The team experimented with more than 15 different organic solvents, including acetone, chloroform, toluene, and ethanol, by dripping each chemical onto a sensor at room temperature. With ethanol, for example, the electric voltage rose sharply, peaking at approximately 170 millivolts. The signal rise was almost instantaneous and decayed slowly to zero as the ethanol evaporated. Other solvents produced different characteristic signals, yielding voltage “fingerprints” for each substance.
Wang then worked with engineer Chris Spadaccini in the Center for Micro- and Nanotechnology to test the nanowire device on explosives such as TNT (trinitrotoluene) and RDX (1,3,5-trinitro-1,3,5-triazacyclohexane). The results were very encouraging. The sensor was able to distinguish between different types of chemical explosives, which offers many new possibilities. “The device is potentially very sensitive and fast,” says Spadaccini. “In addition, because it is so small, it could be easily integrated into a handheld system.” Alex Hamza, director of the Nanoscale Synthesis and Characterization Laboratory, also sees the future benefits of batteryless technology, adding, “Developing techniques to power sensors and other nanostructured devices is vitally important to furthering their widespread use.”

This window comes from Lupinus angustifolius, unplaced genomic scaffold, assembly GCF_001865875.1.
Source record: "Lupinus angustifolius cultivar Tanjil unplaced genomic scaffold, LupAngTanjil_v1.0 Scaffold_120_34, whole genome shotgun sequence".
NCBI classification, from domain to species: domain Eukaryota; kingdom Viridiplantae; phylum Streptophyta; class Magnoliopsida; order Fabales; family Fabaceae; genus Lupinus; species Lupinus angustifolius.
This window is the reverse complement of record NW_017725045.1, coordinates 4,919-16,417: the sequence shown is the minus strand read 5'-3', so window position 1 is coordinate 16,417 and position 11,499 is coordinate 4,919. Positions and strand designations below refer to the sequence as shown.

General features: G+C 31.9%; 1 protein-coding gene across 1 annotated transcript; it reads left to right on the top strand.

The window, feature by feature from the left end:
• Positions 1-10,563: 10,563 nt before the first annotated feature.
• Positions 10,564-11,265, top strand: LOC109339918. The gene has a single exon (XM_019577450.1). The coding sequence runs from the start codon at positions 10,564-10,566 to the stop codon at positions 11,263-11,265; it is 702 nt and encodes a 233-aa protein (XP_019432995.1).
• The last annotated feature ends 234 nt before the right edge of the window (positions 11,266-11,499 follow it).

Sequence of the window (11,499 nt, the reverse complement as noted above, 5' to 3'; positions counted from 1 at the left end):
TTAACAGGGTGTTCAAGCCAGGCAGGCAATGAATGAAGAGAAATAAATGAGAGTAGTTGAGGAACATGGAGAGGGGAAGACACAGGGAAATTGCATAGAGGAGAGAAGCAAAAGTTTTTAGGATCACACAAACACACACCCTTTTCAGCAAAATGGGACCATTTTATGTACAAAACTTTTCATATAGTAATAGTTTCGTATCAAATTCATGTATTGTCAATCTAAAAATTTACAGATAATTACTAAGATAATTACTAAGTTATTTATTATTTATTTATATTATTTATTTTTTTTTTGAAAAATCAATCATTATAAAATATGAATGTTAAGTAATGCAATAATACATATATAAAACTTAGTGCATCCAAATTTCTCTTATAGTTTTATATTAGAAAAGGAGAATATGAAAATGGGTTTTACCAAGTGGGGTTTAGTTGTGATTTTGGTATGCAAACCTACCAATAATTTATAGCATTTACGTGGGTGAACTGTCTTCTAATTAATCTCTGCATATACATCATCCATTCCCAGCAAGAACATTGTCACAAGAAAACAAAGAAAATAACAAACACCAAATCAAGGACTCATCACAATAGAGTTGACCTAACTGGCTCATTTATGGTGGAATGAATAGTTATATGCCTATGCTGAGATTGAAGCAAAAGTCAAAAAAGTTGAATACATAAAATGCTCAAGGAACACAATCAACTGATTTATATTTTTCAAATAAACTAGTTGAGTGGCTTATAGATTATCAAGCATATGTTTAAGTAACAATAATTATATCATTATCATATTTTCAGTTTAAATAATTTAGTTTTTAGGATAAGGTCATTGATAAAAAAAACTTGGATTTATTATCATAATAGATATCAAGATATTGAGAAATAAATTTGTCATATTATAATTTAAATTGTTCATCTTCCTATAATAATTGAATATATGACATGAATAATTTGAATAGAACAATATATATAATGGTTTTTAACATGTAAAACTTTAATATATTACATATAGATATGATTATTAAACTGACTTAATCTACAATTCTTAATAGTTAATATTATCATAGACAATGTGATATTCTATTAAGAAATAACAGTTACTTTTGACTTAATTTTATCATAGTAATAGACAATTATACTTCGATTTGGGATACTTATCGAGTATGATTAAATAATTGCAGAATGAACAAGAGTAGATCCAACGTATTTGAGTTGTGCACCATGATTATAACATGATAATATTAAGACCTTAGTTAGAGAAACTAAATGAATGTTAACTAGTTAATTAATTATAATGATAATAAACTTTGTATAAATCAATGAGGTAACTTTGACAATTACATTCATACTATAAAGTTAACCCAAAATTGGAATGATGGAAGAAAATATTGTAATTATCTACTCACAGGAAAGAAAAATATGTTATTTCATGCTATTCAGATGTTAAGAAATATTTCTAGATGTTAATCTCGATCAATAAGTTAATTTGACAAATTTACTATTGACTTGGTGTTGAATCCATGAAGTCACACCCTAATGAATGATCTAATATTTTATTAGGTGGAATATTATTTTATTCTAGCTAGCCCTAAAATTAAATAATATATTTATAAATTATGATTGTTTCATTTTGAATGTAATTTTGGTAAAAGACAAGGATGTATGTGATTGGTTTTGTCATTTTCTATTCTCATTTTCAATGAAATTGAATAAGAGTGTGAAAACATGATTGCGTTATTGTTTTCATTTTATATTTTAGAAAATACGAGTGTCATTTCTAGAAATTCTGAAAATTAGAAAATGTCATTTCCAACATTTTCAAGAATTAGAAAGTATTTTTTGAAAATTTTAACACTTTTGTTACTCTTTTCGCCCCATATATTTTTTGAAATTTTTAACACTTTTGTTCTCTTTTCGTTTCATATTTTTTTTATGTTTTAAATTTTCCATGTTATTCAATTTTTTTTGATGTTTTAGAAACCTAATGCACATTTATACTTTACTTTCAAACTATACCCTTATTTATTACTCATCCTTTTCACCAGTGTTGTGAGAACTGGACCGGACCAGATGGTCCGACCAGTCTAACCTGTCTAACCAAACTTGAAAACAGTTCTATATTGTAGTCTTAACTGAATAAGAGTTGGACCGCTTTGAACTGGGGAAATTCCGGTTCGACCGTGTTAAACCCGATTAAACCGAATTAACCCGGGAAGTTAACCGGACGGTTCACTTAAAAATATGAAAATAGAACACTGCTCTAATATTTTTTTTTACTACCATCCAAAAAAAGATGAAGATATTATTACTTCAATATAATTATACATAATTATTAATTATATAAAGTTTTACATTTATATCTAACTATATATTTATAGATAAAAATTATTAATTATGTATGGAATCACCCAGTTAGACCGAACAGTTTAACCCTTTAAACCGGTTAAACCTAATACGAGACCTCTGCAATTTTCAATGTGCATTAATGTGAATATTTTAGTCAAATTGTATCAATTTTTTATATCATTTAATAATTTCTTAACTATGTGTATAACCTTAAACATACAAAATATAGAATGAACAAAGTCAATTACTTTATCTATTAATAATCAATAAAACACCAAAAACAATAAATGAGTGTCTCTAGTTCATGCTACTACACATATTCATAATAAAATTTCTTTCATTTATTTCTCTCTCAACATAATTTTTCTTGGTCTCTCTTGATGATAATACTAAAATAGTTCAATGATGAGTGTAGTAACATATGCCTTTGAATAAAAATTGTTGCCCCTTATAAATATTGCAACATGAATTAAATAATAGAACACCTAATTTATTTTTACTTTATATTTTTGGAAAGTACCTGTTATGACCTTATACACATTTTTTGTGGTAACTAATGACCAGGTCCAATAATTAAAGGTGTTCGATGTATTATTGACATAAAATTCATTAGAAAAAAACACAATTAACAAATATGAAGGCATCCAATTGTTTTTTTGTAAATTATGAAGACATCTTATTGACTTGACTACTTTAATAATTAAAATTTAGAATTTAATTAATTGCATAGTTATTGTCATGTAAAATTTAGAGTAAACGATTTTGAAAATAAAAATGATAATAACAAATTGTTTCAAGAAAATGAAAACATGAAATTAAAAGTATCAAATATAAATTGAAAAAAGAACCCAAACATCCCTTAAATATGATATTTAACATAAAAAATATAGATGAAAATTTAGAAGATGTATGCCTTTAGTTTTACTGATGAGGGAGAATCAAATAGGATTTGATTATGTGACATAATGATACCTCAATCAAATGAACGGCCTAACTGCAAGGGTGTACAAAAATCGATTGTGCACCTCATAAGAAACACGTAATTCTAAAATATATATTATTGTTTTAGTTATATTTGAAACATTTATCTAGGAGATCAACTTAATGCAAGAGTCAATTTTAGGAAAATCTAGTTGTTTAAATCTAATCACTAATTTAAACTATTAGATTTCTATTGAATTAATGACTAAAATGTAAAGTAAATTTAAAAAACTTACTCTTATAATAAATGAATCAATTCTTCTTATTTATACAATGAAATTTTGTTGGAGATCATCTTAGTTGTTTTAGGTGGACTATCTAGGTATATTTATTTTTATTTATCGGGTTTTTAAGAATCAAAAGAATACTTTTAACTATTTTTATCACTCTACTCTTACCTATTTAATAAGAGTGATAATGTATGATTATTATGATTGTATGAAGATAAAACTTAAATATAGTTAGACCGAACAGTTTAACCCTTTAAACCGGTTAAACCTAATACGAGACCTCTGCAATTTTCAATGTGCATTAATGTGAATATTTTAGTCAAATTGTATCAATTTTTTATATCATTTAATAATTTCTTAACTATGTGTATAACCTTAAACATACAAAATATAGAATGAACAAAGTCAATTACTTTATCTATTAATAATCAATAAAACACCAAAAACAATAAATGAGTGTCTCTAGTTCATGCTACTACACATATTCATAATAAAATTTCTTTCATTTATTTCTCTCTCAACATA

How It Happens
To better understand what was happening at the atomic level, Wang turned to physicists Daniel Aberg and Paul Erhart in the Physical and Life Sciences Directorate. Aberg and Erhart focused on the chemisorption effects of the ethanol molecule to look for an explanation. In chemisorption, a chemical coats an exposed surface of a material, and the chemical and surface molecules create new electronic bonds. This process results in a new chemical species that forms a thin surface film, sometimes only one molecule thick. Corrosion and oxidation are two common products of the chemisorption process.